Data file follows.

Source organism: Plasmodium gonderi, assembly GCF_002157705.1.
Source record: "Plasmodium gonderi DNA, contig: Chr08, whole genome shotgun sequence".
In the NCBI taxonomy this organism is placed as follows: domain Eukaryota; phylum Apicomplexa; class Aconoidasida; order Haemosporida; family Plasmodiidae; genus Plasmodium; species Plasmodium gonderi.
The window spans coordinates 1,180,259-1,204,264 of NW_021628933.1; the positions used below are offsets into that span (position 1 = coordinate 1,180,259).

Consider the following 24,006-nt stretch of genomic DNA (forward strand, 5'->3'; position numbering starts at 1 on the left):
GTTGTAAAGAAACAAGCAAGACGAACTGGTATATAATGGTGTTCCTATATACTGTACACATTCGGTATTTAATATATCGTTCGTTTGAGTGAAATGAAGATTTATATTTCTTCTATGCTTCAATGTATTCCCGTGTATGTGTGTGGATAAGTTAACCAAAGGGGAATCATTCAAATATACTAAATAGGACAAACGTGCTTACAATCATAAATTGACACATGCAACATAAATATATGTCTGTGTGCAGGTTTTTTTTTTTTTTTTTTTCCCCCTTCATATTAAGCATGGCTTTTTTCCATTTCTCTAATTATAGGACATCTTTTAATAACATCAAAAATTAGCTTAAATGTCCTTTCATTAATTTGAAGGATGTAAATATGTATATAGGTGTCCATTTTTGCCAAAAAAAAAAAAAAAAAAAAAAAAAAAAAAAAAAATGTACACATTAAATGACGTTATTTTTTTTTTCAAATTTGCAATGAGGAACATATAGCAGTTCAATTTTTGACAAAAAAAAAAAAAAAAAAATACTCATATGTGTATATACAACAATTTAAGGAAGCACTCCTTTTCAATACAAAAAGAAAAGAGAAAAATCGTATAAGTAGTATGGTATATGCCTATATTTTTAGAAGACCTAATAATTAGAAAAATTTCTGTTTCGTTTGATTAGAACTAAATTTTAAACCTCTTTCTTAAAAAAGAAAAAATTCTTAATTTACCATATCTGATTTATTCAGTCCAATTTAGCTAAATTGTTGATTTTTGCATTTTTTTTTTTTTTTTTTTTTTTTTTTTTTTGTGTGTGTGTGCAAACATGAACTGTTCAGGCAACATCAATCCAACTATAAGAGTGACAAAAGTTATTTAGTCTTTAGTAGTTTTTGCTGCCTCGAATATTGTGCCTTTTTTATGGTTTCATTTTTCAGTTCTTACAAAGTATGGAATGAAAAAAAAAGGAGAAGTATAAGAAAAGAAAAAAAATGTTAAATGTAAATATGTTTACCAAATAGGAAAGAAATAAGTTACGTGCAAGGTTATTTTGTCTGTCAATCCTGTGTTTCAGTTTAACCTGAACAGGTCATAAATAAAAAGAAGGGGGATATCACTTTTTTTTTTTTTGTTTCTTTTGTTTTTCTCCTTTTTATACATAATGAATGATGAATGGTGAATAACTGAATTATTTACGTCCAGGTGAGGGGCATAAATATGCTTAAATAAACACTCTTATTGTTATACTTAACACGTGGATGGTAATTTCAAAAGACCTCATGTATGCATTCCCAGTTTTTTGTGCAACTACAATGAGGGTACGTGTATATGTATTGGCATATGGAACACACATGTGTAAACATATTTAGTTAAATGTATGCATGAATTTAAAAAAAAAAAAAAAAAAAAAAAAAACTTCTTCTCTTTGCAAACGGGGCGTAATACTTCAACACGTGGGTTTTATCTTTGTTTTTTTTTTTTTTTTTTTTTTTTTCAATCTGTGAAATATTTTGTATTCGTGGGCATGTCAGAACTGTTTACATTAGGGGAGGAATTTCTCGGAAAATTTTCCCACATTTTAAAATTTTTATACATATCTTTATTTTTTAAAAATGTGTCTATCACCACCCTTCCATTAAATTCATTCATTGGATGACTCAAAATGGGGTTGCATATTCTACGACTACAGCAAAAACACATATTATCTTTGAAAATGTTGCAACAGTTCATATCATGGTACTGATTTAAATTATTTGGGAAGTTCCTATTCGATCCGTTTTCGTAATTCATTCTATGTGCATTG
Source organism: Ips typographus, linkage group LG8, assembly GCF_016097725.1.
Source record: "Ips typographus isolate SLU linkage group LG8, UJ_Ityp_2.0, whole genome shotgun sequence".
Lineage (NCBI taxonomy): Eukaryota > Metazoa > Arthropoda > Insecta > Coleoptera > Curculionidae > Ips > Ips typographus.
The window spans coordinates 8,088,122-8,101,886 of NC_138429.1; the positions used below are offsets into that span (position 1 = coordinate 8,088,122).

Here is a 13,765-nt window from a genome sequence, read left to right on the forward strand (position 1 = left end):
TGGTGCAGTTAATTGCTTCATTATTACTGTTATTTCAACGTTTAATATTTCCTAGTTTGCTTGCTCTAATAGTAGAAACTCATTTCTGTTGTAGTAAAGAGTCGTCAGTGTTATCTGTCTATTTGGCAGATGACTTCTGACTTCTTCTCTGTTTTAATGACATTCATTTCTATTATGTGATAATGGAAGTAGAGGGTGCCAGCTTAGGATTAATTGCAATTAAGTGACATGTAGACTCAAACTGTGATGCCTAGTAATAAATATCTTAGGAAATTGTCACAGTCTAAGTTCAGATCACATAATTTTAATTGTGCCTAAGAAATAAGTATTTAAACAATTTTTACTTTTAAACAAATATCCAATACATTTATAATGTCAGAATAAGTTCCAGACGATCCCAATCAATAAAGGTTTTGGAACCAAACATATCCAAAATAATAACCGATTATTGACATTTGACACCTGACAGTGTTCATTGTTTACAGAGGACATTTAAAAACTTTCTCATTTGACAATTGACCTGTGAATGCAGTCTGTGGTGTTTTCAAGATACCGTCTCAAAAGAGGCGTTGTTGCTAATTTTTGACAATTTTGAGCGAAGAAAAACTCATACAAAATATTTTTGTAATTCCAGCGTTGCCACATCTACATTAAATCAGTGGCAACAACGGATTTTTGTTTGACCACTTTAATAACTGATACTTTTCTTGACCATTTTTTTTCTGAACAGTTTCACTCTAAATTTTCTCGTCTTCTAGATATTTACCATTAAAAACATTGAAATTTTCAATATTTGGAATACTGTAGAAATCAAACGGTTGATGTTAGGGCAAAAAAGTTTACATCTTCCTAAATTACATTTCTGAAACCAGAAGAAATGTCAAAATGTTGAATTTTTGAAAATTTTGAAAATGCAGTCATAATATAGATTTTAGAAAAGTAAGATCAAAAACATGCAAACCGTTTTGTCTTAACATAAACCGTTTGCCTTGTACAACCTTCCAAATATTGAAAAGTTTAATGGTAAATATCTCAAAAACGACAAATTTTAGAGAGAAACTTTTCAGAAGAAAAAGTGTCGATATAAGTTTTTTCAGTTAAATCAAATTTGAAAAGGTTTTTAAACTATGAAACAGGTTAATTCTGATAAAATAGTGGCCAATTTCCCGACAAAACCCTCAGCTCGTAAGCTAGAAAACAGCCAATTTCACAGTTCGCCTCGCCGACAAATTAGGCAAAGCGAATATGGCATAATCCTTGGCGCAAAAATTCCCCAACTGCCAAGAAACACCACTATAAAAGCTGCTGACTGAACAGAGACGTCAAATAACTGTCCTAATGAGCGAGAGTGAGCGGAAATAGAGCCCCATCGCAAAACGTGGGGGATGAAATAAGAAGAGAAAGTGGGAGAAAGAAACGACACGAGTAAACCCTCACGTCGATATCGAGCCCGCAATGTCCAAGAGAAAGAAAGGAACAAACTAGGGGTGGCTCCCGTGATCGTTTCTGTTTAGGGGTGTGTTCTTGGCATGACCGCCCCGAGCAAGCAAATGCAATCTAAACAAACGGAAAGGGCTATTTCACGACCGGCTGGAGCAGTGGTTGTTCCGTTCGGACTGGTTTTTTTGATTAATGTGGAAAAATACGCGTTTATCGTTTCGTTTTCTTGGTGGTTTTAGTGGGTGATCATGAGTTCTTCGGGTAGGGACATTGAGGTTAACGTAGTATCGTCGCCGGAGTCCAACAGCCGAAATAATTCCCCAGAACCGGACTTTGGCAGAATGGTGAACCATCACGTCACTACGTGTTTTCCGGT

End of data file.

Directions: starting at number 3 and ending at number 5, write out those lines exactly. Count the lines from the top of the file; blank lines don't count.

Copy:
In the NCBI taxonomy this organism is placed as follows: domain Eukaryota; phylum Apicomplexa; class Aconoidasida; order Haemosporida; family Plasmodiidae; genus Plasmodium; species Plasmodium gonderi.
The window spans coordinates 1,180,259-1,204,264 of NW_021628933.1; the positions used below are offsets into that span (position 1 = coordinate 1,180,259).

Consider the following 24,006-nt stretch of genomic DNA (forward strand, 5'->3'; position numbering starts at 1 on the left):